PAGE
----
A new technique for analyzing MRI data, developed by researchers at UT Southwestern Medical Center in Dallas, can reveal serious brain injury missed by current tests and help predict a patient’s degree of recovery.
In abrupt head trauma, the force can shear and damage nerve cells—an injury that does not show up on CT scans and MRI does not yet reliably detect, the researchers said.
“This is a new way of measuring a common injury that has been overlooked,” said Ramón Díaz-Arrastia, MD, PhD, professor of neurology and senior author of the paper, which appears in the May issue of the Archives of Neurology.
“No matter how many seat belts and airbags there are, if you hit a tree at 50 miles an hour, you’re going to have this kind of injury,” Díaz-Arrastia said. “It may account for up to half of the traumatic brain injuries from car accidents.”
The injury typically affects the portions of nerve cells in the brain called the axons, the long, thin extensions of nerve cells that reach from one area to another. When the brain is subjected to powerful, inertial forces, axons can be deformed and damaged. This type of trauma, called diffuse axonal injury (DAI) is often difficult to diagnose, Díaz-Arrastia said.
In the study, the researchers performed MRI analysis on 12 people, ranging in age from 16 to 37, who had severe, closed-head brain injury, who were either able to give consent or whose legal guardians gave consent.
From the patients’ point of view, the test was the same as undergoing an ordinary MRI. The difference was that the researchers used a new mathematical analysis, called diffusion tensor tractography, to detect diffuse axonal injury. They also analyzed the MRI data using an existing method called fluid attenuation and inversion recovery (FLAIR).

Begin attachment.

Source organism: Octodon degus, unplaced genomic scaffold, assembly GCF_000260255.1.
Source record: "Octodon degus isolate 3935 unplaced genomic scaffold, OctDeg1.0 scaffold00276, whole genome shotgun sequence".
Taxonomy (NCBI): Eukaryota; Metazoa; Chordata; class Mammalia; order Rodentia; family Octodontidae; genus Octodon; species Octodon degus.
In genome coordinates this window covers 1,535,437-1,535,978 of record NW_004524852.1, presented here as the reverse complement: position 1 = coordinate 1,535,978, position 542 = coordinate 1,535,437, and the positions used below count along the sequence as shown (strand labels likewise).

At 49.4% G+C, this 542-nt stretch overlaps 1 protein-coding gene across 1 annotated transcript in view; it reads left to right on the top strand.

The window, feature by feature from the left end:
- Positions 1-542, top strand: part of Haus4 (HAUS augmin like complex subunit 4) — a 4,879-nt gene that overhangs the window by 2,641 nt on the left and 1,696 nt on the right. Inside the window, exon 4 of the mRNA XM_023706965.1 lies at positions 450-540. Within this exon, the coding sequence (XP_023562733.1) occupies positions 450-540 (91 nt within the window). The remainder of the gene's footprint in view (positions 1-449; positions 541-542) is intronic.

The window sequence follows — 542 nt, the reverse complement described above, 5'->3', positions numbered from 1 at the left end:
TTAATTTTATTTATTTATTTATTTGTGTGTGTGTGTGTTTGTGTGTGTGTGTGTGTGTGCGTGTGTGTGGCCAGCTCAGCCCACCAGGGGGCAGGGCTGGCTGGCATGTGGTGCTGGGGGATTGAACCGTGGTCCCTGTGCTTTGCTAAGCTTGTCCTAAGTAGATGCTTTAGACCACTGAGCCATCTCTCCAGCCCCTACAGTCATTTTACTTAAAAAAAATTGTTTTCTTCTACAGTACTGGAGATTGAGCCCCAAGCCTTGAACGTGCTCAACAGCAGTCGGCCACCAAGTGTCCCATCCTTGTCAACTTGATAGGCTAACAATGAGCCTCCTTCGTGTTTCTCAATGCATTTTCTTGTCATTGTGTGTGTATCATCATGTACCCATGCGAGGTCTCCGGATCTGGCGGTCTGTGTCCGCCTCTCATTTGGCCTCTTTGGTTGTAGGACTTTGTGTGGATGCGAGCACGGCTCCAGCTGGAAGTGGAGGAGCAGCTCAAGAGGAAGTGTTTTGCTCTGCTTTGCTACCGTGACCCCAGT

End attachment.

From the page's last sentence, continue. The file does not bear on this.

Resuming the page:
The new analysis tested for how easily water could move around in the brain in the areas surrounding cells. When the axons are damaged, they swell, absorbing the water around them and leaving less that can move around between cells. As the axons die, they release the water, resulting in more water surrounding the cells, Díaz-Arrastia said.
By comparing multiple MRI images over time, focusing on three areas of the brain – the corpus callosum, the fornix and the peduncular projections—the researchers said they were able to detect a change in water motion.
The researchers tested the patients’ degree of consciousness and ability to care for themselves immediately after their injuries, as well as six to 11 months later. One patient died, and one had fully recovered, with the rest showing partial recovery. One patient could not be located for the follow-up.
In most of the brain areas studied, the degree of DAI, which is reflected by a reduction of the motion of water around the nerve cells, was significantly linked to how much the patients improved over time, the researchers found. In contrast, FLAIR analysis did not show a statistically significant link with the degree of recovery, according to the researchers.
Díaz-Arrastia and colleagues plan to study other areas of the brain that are at risk for diffuse axonal injury to see whether MRI analysis can be useful in those regions as well.
The National Institute on Disability and Rehabilitation Research and the National Institutes of Health funded the study.